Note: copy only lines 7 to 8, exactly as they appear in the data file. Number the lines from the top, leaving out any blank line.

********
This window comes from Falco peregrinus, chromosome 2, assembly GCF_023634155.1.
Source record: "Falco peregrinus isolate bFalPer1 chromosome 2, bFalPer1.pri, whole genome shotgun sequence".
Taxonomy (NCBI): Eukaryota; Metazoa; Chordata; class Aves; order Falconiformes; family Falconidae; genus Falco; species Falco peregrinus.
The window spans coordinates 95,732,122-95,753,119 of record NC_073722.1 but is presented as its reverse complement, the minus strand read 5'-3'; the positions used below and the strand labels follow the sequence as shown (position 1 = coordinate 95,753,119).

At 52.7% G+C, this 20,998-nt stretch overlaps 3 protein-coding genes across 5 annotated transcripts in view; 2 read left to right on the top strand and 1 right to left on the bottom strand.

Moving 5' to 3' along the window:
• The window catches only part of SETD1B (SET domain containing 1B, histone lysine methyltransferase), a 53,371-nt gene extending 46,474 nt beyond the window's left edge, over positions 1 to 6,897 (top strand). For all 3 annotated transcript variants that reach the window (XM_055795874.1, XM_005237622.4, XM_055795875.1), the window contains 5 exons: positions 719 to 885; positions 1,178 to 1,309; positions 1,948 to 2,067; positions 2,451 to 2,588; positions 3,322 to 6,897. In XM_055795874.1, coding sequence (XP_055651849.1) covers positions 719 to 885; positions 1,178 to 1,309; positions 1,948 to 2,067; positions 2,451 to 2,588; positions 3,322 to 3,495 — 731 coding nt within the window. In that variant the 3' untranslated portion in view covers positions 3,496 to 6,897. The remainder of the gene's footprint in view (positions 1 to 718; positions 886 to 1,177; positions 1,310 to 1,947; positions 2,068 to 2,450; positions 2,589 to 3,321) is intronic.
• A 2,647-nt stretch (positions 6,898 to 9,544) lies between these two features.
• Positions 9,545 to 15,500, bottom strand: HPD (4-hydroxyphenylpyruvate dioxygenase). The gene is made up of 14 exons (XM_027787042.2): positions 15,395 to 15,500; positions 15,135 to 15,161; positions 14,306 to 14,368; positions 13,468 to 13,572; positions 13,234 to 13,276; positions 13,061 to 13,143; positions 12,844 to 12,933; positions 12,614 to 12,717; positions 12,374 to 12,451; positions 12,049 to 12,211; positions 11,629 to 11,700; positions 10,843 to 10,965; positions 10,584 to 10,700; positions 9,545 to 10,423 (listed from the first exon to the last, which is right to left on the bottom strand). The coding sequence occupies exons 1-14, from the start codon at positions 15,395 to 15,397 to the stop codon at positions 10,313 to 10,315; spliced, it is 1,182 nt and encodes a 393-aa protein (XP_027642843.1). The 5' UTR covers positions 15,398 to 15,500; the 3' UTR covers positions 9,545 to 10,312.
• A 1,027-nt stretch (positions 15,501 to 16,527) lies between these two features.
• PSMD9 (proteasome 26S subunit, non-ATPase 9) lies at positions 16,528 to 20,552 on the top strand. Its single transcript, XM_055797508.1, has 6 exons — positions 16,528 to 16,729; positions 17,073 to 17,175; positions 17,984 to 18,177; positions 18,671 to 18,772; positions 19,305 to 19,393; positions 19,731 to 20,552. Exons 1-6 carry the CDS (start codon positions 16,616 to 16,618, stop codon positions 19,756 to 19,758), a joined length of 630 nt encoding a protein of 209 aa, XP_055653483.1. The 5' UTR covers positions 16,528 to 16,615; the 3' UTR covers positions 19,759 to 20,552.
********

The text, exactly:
• The window catches only part of SETD1B (SET domain containing 1B, histone lysine methyltransferase), a 53,371-nt gene extending 46,474 nt beyond the window's left edge, over positions 1 to 6,897 (top strand). For all 3 annotated transcript variants that reach the window (XM_055795874.1, XM_005237622.4, XM_055795875.1), the window contains 5 exons: positions 719 to 885; positions 1,178 to 1,309; positions 1,948 to 2,067; positions 2,451 to 2,588; positions 3,322 to 6,897. In XM_055795874.1, coding sequence (XP_055651849.1) covers positions 719 to 885; positions 1,178 to 1,309; positions 1,948 to 2,067; positions 2,451 to 2,588; positions 3,322 to 3,495 — 731 coding nt within the window. In that variant the 3' untranslated portion in view covers positions 3,496 to 6,897. The remainder of the gene's footprint in view (positions 1 to 718; positions 886 to 1,177; positions 1,310 to 1,947; positions 2,068 to 2,450; positions 2,589 to 3,321) is intronic.
• A 2,647-nt stretch (positions 6,898 to 9,544) lies between these two features.